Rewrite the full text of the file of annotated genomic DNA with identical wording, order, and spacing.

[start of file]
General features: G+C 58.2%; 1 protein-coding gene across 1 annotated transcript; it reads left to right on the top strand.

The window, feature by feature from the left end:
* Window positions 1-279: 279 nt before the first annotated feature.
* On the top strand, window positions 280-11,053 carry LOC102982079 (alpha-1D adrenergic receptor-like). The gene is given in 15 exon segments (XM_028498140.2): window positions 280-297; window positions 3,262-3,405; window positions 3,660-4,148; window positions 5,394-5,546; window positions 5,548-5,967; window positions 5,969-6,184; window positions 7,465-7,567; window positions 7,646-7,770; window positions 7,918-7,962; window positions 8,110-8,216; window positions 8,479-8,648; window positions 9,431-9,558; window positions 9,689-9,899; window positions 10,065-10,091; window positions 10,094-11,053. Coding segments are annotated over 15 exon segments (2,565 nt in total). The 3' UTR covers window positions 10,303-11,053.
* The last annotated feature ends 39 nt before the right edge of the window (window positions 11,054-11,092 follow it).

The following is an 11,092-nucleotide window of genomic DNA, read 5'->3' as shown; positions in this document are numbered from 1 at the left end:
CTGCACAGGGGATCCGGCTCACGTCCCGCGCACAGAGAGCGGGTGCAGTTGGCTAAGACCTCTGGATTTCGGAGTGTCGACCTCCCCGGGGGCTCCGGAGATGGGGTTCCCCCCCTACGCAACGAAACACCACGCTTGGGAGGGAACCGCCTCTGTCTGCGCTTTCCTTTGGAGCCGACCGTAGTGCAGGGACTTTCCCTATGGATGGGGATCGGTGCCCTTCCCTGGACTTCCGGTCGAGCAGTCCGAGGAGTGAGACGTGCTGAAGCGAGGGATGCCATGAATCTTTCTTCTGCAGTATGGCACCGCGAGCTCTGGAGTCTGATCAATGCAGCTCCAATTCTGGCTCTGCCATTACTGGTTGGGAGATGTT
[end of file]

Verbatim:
General features: G+C 58.2%; 1 protein-coding gene across 1 annotated transcript; it reads left to right on the top strand.

The window, feature by feature from the left end:
* Window positions 1-279: 279 nt before the first annotated feature.
* On the top strand, window positions 280-11,053 carry LOC102982079 (alpha-1D adrenergic receptor-like). The gene is given in 15 exon segments (XM_028498140.2): window positions 280-297; window positions 3,262-3,405; window positions 3,660-4,148; window positions 5,394-5,546; window positions 5,548-5,967; window positions 5,969-6,184; window positions 7,465-7,567; window positions 7,646-7,770; window positions 7,918-7,962; window positions 8,110-8,216; window positions 8,479-8,648; window positions 9,431-9,558; window positions 9,689-9,899; window positions 10,065-10,091; window positions 10,094-11,053. Coding segments are annotated over 15 exon segments (2,565 nt in total). The 3' UTR covers window positions 10,303-11,053.
* The last annotated feature ends 39 nt before the right edge of the window (window positions 11,054-11,092 follow it).

The following is an 11,092-nucleotide window of genomic DNA, read 5'->3' as shown; positions in this document are numbered from 1 at the left end:
CTGCACAGGGGATCCGGCTCACGTCCCGCGCACAGAGAGCGGGTGCAGTTGGCTAAGACCTCTGGATTTCGGAGTGTCGACCTCCCCGGGGGCTCCGGAGATGGGGTTCCCCCCCTACGCAACGAAACACCACGCTTGGGAGGGAACCGCCTCTGTCTGCGCTTTCCTTTGGAGCCGACCGTAGTGCAGGGACTTTCCCTATGGATGGGGATCGGTGCCCTTCCCTGGACTTCCGGTCGAGCAGTCCGAGGAGTGAGACGTGCTGAAGCGAGGGATGCCATGAATCTTTCTTCTGCAGTATGGCACCGCGAGCTCTGGAGTCTGATCAATGCAGCTCCAATTCTGGCTCTGCCATTACTGGTTGGGAGATGTT